Tison, J.-L.2; Zhou, Shaola J. G.3; Thomas, D. N.6; Rysgaard, Søren6; Eicken, H.4; Crabeck, O.2; Deleu, F.2; Delille, B.5
1 Department of Bioscience - Arctic Research Centre, Department of Bioscience, Science and Technology, Aarhus University2 Université Libre de Bruxelles, DSTE - Glaciology, Bruxelles, Belgium email@example.com Institut for Interkulturel Kommunikation og Ledelse4 University of Alaska Fairbanks, Department of Geology and Geophysics, Fairbanks, Alaska, USA firstname.lastname@example.org Université de Liège, COU, Liège, Belgium Bruno.Delille@ulb.ac.be6 Department of Bioscience - Arctic Research Centre, Department of Bioscience, Science and Technology, Aarhus University
Recent data from a year-round survey of landfast sea ice growth in Barrow (Alaska) have shown how O2/N2 and O2/Ar ratios could be used to pinpoint primary production in sea ice and derive net productivity rates from the temporal evolution of the oxygen concentration at a given depth within the sea ice cover. These rates were however obtained surmising that neither convection, nor diffusion had affected the gas concentration profiles in the ice between discrete ice core collections. This paper discusses examples from three different field surveys (the above-mentioned Barrow experiment, the INTERICE IV tank experiment in Hamburg and a short field survey close to the Kapisilit locality in the South-East Greenland fjords) where convection or diffusion processes have clearly affected the temporal evolution of the gas profiles in the ice, therefore potentially affecting biological signatures. The INTERICE IV and Barrow experiment show that the initial equilibrium dissolved gas entrapment within the skeletal layer basically governs most of the profiles higher up in the sea ice cover during the active sea ice growth. However, as the ice layers age and cool down under the temperature gradient, bubble nucleation occurs while the concentration in the ice goes well above the theoretical one, calculated from brine equilibrium under temperature and salinity changes and observed brine volumes. This phase change locks the gases within the sea ice structure, preventing "degassing" of the ice, as is observed for salts under the mushy layer brine convection process. In some cases, mainly in the early stages of the freezing process (first 10-20 cm) where temperature gradients are strong and the ice still permeable on its whole thickness, repeated convection and bubble nucleation can actually increase the gas concentration in the ice above the one initially acquired within the skeletal layer. Convective processes will also occur on ice decay, when ice permeability is restored and the Rayleigh number reaches a critical value. The Barrow data set shows that these events, can be strong enough to redistribute the gases within the sea ice cover, including in the gaseous form. Diffusive processes will become dominant once internal melting is strong enough to stratify the brine network within the ice. In the Kapisilit case, the regular decrease of an internal gas peak intensity due to external forcing during ice growth (change of water type) has allowed us to deduce gas diffusivities from the temporal evolution of the peak. The values fit to the few previous estimates from experimental work, and lie close to diffusivity values in water. Finally, at the end of the decay phase, when the temperature profile is isothermal, the whole ice cover returns to ice concentrations equivalent to those calculated using gas solubility in water and observed brine volumes, to the exception of the very surface layer, generally for textural reasons.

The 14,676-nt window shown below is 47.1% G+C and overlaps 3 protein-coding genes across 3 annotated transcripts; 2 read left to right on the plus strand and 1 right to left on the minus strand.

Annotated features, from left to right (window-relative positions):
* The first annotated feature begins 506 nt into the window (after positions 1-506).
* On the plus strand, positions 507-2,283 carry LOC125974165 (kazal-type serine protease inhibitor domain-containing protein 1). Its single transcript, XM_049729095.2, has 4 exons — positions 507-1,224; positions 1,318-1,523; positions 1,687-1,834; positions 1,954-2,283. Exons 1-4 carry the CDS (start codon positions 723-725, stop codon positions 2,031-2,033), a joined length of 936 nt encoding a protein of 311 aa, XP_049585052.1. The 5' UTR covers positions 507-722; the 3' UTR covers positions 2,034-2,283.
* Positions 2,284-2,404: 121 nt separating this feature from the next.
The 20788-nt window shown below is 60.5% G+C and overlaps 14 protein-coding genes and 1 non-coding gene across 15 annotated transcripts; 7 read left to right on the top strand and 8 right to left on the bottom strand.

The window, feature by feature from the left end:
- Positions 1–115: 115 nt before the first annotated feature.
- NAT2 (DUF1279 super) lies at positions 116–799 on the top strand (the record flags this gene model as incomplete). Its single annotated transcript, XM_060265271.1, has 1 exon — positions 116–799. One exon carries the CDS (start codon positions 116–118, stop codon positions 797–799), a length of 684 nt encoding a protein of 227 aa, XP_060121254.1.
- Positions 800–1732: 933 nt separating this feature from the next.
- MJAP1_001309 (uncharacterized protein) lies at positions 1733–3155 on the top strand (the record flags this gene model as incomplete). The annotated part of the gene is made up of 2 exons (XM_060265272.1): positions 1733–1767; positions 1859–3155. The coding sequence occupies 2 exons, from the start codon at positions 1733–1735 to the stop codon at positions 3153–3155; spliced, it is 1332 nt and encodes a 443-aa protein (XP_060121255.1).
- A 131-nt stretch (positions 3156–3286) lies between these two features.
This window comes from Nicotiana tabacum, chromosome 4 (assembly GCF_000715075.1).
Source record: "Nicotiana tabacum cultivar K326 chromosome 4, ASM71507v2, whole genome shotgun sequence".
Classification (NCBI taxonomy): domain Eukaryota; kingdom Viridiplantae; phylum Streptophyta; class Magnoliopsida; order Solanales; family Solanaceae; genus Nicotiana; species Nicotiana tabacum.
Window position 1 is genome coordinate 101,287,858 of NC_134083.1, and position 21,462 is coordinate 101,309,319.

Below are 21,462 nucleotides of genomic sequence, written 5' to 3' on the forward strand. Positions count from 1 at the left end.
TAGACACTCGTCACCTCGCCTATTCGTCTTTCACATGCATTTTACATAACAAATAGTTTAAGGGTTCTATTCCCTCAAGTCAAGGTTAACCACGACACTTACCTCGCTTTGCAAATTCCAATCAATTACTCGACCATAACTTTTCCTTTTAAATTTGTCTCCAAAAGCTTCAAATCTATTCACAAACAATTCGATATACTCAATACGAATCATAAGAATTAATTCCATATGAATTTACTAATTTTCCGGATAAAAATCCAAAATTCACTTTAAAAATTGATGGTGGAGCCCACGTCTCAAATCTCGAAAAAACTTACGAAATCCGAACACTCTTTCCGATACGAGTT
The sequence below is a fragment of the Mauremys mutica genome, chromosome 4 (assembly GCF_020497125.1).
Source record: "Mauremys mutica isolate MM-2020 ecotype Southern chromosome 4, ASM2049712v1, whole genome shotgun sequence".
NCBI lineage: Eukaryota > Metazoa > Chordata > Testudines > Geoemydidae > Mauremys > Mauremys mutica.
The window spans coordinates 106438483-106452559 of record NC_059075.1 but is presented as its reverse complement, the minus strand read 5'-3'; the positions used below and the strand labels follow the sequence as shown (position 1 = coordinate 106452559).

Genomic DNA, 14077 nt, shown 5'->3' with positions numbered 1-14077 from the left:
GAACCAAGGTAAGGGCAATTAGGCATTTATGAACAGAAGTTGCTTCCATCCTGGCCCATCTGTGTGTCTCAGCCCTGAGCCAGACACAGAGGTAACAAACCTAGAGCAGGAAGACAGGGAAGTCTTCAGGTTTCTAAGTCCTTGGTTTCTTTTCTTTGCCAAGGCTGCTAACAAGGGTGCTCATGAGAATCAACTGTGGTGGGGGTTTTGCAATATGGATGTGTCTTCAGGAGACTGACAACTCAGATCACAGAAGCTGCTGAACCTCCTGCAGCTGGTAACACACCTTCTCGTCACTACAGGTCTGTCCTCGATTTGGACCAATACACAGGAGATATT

Egu General Assembly 2012, Held 22-27 April, 2012 in Vienna, Austria., P.11390, 2012, Vol 14